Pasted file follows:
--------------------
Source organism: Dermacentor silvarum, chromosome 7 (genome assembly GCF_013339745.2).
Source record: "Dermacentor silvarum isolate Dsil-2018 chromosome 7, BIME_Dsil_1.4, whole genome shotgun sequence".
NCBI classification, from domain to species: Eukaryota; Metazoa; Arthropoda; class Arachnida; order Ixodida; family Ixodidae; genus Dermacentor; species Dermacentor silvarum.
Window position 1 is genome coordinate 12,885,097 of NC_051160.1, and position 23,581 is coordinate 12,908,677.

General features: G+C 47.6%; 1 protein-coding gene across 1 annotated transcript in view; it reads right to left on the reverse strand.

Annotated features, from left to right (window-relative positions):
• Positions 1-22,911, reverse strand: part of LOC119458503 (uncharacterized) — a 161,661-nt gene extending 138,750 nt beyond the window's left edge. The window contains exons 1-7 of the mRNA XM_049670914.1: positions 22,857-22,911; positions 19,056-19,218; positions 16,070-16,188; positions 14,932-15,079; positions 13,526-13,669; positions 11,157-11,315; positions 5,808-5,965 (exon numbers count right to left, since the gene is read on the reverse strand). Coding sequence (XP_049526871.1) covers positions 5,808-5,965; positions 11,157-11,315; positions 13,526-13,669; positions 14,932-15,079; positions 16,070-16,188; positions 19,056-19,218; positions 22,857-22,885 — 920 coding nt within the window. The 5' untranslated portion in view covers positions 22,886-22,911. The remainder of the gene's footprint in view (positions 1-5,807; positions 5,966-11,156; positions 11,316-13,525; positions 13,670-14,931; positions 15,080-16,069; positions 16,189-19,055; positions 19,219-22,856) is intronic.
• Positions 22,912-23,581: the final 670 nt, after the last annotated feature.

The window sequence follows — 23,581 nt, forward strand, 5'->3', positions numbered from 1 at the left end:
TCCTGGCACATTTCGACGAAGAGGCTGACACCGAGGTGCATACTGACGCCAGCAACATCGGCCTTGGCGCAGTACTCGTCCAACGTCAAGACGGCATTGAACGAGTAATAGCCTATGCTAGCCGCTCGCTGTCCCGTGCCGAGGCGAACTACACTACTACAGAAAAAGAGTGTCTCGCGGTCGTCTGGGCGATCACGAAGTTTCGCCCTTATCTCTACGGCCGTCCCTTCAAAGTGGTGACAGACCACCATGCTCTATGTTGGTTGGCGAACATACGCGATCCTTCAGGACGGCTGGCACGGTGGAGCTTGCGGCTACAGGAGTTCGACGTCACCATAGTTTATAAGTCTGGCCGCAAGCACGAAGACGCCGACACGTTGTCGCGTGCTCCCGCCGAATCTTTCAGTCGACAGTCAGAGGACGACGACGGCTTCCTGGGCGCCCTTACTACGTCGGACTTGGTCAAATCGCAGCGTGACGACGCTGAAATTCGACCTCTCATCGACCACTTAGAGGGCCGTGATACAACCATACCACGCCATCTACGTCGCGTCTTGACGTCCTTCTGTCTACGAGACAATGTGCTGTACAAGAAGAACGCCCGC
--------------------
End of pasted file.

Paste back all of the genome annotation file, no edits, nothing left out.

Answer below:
Source organism: Dermacentor silvarum, chromosome 7 (genome assembly GCF_013339745.2).
Source record: "Dermacentor silvarum isolate Dsil-2018 chromosome 7, BIME_Dsil_1.4, whole genome shotgun sequence".
NCBI classification, from domain to species: Eukaryota; Metazoa; Arthropoda; class Arachnida; order Ixodida; family Ixodidae; genus Dermacentor; species Dermacentor silvarum.
Window position 1 is genome coordinate 12,885,097 of NC_051160.1, and position 23,581 is coordinate 12,908,677.

General features: G+C 47.6%; 1 protein-coding gene across 1 annotated transcript in view; it reads right to left on the reverse strand.

Annotated features, from left to right (window-relative positions):
• Positions 1-22,911, reverse strand: part of LOC119458503 (uncharacterized) — a 161,661-nt gene extending 138,750 nt beyond the window's left edge. The window contains exons 1-7 of the mRNA XM_049670914.1: positions 22,857-22,911; positions 19,056-19,218; positions 16,070-16,188; positions 14,932-15,079; positions 13,526-13,669; positions 11,157-11,315; positions 5,808-5,965 (exon numbers count right to left, since the gene is read on the reverse strand). Coding sequence (XP_049526871.1) covers positions 5,808-5,965; positions 11,157-11,315; positions 13,526-13,669; positions 14,932-15,079; positions 16,070-16,188; positions 19,056-19,218; positions 22,857-22,885 — 920 coding nt within the window. The 5' untranslated portion in view covers positions 22,886-22,911. The remainder of the gene's footprint in view (positions 1-5,807; positions 5,966-11,156; positions 11,316-13,525; positions 13,670-14,931; positions 15,080-16,069; positions 16,189-19,055; positions 19,219-22,856) is intronic.
• Positions 22,912-23,581: the final 670 nt, after the last annotated feature.

The window sequence follows — 23,581 nt, forward strand, 5'->3', positions numbered from 1 at the left end:
TCCTGGCACATTTCGACGAAGAGGCTGACACCGAGGTGCATACTGACGCCAGCAACATCGGCCTTGGCGCAGTACTCGTCCAACGTCAAGACGGCATTGAACGAGTAATAGCCTATGCTAGCCGCTCGCTGTCCCGTGCCGAGGCGAACTACACTACTACAGAAAAAGAGTGTCTCGCGGTCGTCTGGGCGATCACGAAGTTTCGCCCTTATCTCTACGGCCGTCCCTTCAAAGTGGTGACAGACCACCATGCTCTATGTTGGTTGGCGAACATACGCGATCCTTCAGGACGGCTGGCACGGTGGAGCTTGCGGCTACAGGAGTTCGACGTCACCATAGTTTATAAGTCTGGCCGCAAGCACGAAGACGCCGACACGTTGTCGCGTGCTCCCGCCGAATCTTTCAGTCGACAGTCAGAGGACGACGACGGCTTCCTGGGCGCCCTTACTACGTCGGACTTGGTCAAATCGCAGCGTGACGACGCTGAAATTCGACCTCTCATCGACCACTTAGAGGGCCGTGATACAACCATACCACGCCATCTACGTCGCGTCTTGACGTCCTTCTGTCTACGAGACAATGTGCTGTACAAGAAGAACGCCCGC